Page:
Preeti Shenoy’s Life Is What You Make It is an insightful book about bipolar disorder.John Green’s Paper Town, was a beautiful book about individual space within love. I loved Sudeep Nagarkar’s You ‘re Trending in My Dreams.I enjoyed reading Anne of the Green Gables and Prisoner of Zenda.

I am reading Amartya Sen’s The Argumentative Indian,and am greatly impressed by the precise and clear cut arguments he makes, everything based on solid facts.I loved how he argued against Hindutva,the part about class in India and friendly fire and the part about Rabindranath Tagore and India-China relations. I might as well say I love everything about it.

Coming to the lighter side, I made a new group of friends this year, and we are having a gala time together.2016 was,overall,a fulfilling year.

My resolutions for 2017 would be: getting rid of self-doubt and negative thoughts, striving to do my best in academics, learning how to read literature critically and working hard for Oxford.

Happy New Year, everyone!



Thank you, Mr.Ruskin Bond

I seriously need to write something . It’s ages since I have done so,and all my father’s pleadings did not push me to write. But today, as I sat in front of the computer,I convinced myself that no matter how much time it takes,no matter how hard it is,I must write something.I am in awe of all you people who write regularly.How do you manage it?

Sometime back, I read two collections of Ruskin Bond’s short stories, and I was mesmerized. They were  accounts of normal people,but never ceased to be interesting.He had portrayed his characters very charmingly. The detailed description of the natural beauty of the Garhwal hills,rather than being monotonous, blended easily with the narrative.Every story, though without much suspense or thrills,stirred some kind of feeling, be it joy,sorrow or something in between.They were heartwarming accounts of the lives of people,stories of love,of kindness,of longing for times gone by.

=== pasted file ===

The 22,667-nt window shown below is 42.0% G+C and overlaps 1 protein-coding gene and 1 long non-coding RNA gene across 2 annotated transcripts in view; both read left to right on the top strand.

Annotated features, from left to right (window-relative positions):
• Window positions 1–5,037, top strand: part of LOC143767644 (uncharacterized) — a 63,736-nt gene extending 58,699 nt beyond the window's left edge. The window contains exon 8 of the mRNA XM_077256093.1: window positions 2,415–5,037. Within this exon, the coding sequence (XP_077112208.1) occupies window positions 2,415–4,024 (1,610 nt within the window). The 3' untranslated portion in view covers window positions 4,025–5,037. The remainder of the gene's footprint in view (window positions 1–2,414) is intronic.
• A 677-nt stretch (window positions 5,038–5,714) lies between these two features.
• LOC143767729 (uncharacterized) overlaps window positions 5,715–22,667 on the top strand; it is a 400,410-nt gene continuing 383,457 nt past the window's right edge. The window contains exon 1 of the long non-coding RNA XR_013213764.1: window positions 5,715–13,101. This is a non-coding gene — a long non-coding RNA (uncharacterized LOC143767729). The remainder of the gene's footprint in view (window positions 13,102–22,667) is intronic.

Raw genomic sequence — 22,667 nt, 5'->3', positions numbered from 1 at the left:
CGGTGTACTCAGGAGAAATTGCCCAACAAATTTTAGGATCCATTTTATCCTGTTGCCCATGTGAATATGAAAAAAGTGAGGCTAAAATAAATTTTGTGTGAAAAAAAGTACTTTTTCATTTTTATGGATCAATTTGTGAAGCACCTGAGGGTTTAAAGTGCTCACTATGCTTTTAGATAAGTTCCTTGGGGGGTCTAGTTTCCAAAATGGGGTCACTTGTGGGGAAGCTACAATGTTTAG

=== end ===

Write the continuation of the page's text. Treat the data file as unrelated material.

I had,and still have, a tendency to use complex words and lot of adjectives while writing.I thought this added a certain appeal to my writing. I don’t think that I can ever change that,because its such an integral part of my style.But only after reading Ruskin Bond,I realized that simple words have the ability to create a more profound impact than my complex ones.I learnt that they were more effective and enjoyable than my flowery phrases.

I had enjoyed reading his Children’s Omnibus immensely, and his short stories made me realize how great a writer he was. I think there are few writers who have the ability to write such engaging stories,about the lives of ordinary Indian people.I am in awe of his ability to weave such beautiful and natural stories.They are very rewarding, and no one can regret reading them.

He also has a great sense of wit and humor. I was reading one particularly clever and funny article he had written for the editorial column of the Times of India. I was telling my father how superb it was, and he told me that I should become a writer like him.

I also aspire to be so. Time will tell, but for a person who wants to become a writer,he has been a great source of inspiration.